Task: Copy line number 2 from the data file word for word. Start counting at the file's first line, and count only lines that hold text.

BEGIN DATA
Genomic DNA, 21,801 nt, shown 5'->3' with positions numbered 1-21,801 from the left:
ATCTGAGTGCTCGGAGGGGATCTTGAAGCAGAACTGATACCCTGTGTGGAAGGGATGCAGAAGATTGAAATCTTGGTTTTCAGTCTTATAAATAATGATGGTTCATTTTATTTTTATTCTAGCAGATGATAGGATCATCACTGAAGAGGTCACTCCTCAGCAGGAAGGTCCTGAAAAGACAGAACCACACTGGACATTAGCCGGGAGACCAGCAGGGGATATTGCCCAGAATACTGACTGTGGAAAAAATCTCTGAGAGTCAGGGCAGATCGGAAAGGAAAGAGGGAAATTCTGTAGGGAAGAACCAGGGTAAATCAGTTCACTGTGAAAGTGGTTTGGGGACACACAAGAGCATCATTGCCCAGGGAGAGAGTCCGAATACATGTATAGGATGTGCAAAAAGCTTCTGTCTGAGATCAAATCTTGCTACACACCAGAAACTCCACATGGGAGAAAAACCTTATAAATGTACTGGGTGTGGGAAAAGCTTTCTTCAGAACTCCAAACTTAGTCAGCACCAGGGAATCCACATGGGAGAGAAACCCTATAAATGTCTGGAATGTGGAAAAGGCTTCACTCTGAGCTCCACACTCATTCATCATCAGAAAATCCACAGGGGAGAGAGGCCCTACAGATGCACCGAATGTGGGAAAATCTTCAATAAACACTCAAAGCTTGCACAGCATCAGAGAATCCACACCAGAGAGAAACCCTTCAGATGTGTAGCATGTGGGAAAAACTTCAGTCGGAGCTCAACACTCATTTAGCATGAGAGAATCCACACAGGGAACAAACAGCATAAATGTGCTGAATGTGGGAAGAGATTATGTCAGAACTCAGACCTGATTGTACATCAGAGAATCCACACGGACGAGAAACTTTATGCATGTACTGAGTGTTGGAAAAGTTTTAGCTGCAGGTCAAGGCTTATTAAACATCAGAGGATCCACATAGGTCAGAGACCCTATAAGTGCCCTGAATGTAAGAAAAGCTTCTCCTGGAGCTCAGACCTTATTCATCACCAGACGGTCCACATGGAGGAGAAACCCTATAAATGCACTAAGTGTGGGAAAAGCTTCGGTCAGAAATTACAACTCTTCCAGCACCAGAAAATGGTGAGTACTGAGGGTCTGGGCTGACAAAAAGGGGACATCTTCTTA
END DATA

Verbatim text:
ATCTGAGTGCTCGGAGGGGATCTTGAAGCAGAACTGATACCCTGTGTGGAAGGGATGCAGAAGATTGAAATCTTGGTTTTCAGTCTTATAAATAATGATGGTTCATTTTATTTTTATTCTAGCAGATGATAGGATCATCACTGAAGAGGTCACTCCTCAGCAGGAAGGTCCTGAAAAGACAGAACCACACTGGACATTAGCCGGGAGACCAGCAGGGGATATTGCCCAGAATACTGACTGTGGAAAAAATCTCTGAGAGTCAGGGCAGATCGGAAAGGAAAGAGGGAAATTCTGTAGGGAAGAACCAGGGTAAATCAGTTCACTGTGAAAGTGGTTTGGGGACACACAAGAGCATCATTGCCCAGGGAGAGAGTCCGAATACATGTATAGGATGTGCAAAAAGCTTCTGTCTGAGATCAAATCTTGCTACACACCAGAAACTCCACATGGGAGAAAAACCTTATAAATGTACTGGGTGTGGGAAAAGCTTTCTTCAGAACTCCAAACTTAGTCAGCACCAGGGAATCCACATGGGAGAGAAACCCTATAAATGTCTGGAATGTGGAAAAGGCTTCACTCTGAGCTCCACACTCATTCATCATCAGAAAATCCACAGGGGAGAGAGGCCCTACAGATGCACCGAATGTGGGAAAATCTTCAATAAACACTCAAAGCTTGCACAGCATCAGAGAATCCACACCAGAGAGAAACCCTTCAGATGTGTAGCATGTGGGAAAAACTTCAGTCGGAGCTCAACACTCATTTAGCATGAGAGAATCCACACAGGGAACAAACAGCATAAATGTGCTGAATGTGGGAAGAGATTATGTCAGAACTCAGACCTGATTGTACATCAGAGAATCCACACGGACGAGAAACTTTATGCATGTACTGAGTGTTGGAAAAGTTTTAGCTGCAGGTCAAGGCTTATTAAACATCAGAGGATCCACATAGGTCAGAGACCCTATAAGTGCCCTGAATGTAAGAAAAGCTTCTCCTGGAGCTCAGACCTTATTCATCACCAGACGGTCCACATGGAGGAGAAACCCTATAAATGCACTAAGTGTGGGAAAAGCTTCGGTCAGAAATTACAACTCTTCCAGCACCAGAAAATGGTGAGTACTGAGGGTCTGGGCTGACAAAAAGGGGACATCTTCTTA